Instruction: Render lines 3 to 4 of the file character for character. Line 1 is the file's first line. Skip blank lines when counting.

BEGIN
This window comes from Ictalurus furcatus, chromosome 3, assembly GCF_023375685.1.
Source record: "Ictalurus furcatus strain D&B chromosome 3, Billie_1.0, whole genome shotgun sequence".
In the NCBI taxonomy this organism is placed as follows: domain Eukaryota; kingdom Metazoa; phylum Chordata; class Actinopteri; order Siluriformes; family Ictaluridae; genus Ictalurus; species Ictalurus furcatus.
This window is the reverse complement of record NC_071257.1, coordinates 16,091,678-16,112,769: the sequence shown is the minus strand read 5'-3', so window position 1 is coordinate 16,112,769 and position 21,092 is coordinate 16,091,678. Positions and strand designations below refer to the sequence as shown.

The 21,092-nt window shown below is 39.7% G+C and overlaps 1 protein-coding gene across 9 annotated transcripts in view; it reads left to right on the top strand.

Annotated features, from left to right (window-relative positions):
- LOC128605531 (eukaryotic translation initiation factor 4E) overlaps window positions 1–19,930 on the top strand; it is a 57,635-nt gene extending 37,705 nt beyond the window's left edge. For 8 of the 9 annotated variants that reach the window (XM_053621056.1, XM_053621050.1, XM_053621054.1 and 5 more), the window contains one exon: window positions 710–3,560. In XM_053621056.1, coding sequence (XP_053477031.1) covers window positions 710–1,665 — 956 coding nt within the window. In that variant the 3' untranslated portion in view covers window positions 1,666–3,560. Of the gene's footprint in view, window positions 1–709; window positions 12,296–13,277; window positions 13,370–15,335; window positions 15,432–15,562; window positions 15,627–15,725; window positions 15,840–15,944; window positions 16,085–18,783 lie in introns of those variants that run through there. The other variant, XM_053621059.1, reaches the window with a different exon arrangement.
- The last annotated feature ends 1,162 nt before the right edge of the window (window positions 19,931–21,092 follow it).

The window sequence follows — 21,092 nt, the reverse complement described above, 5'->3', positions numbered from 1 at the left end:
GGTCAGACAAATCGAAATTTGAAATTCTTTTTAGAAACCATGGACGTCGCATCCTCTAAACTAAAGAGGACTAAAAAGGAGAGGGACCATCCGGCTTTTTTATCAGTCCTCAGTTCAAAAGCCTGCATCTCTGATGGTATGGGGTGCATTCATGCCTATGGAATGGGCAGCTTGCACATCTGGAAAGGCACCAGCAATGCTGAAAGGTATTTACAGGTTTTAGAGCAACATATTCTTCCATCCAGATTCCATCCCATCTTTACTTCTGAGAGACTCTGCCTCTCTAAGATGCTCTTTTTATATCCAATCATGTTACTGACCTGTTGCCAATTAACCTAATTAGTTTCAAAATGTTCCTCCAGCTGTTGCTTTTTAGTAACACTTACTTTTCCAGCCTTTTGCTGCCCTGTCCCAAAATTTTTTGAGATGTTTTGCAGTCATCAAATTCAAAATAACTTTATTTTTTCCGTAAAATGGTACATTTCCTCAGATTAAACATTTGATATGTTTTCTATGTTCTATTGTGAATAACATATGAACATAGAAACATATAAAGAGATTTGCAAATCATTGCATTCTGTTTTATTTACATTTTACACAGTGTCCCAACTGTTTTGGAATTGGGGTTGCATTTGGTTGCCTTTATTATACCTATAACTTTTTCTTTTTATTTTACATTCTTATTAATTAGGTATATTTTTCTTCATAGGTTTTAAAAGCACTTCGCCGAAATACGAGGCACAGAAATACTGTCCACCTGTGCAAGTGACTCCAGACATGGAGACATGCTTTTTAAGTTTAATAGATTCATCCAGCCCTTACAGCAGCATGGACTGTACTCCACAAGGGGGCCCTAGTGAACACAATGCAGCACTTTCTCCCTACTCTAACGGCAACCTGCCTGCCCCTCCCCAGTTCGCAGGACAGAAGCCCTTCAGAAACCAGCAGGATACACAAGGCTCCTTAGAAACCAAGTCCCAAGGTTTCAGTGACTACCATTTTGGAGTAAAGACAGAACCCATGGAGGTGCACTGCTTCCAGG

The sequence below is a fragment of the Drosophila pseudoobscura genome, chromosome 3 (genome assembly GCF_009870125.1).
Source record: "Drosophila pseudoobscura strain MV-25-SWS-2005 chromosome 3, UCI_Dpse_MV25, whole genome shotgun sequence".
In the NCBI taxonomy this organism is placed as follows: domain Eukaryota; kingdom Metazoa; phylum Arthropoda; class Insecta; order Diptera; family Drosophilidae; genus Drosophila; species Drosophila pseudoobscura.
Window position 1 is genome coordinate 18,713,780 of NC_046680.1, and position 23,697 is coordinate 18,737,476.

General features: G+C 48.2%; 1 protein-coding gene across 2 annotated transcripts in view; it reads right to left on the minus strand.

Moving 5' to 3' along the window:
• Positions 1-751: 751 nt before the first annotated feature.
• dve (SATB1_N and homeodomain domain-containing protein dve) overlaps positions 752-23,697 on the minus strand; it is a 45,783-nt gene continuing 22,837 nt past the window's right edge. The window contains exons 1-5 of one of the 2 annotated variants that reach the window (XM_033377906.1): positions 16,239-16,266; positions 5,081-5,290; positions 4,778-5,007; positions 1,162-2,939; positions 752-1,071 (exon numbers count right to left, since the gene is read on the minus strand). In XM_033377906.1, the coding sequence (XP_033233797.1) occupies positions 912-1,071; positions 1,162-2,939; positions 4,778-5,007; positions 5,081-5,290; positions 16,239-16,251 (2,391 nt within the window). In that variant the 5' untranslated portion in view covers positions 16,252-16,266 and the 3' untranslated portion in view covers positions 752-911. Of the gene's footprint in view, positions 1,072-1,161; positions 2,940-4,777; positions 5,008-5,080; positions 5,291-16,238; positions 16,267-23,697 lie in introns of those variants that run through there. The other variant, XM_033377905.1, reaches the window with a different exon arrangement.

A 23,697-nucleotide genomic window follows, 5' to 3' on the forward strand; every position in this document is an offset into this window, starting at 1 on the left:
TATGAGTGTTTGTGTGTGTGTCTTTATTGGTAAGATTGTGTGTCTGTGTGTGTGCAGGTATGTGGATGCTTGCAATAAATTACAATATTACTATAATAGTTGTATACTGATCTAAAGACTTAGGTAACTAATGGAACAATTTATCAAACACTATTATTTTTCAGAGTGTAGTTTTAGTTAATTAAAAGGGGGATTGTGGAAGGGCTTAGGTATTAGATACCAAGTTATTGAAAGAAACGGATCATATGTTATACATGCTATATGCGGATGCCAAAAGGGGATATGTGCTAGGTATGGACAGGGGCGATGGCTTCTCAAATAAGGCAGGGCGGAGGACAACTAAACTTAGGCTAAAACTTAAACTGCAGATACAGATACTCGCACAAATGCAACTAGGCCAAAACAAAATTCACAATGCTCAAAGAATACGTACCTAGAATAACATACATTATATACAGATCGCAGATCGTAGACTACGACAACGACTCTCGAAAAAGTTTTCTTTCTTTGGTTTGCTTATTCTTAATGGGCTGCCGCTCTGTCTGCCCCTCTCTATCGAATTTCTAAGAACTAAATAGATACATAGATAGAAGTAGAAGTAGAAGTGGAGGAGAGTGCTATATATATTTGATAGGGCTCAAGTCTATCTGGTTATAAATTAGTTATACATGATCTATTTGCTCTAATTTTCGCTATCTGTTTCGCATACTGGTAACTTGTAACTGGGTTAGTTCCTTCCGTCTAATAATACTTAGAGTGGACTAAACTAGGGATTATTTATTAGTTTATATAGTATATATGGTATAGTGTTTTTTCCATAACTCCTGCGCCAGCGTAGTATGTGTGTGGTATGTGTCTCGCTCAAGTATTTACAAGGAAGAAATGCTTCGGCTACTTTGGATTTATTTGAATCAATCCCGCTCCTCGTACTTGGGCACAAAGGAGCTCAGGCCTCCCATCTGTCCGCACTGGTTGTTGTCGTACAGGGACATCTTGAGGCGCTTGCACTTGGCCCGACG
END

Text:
In the NCBI taxonomy this organism is placed as follows: domain Eukaryota; kingdom Metazoa; phylum Chordata; class Actinopteri; order Siluriformes; family Ictaluridae; genus Ictalurus; species Ictalurus furcatus.
This window is the reverse complement of record NC_071257.1, coordinates 16,091,678-16,112,769: the sequence shown is the minus strand read 5'-3', so window position 1 is coordinate 16,112,769 and position 21,092 is coordinate 16,091,678. Positions and strand designations below refer to the sequence as shown.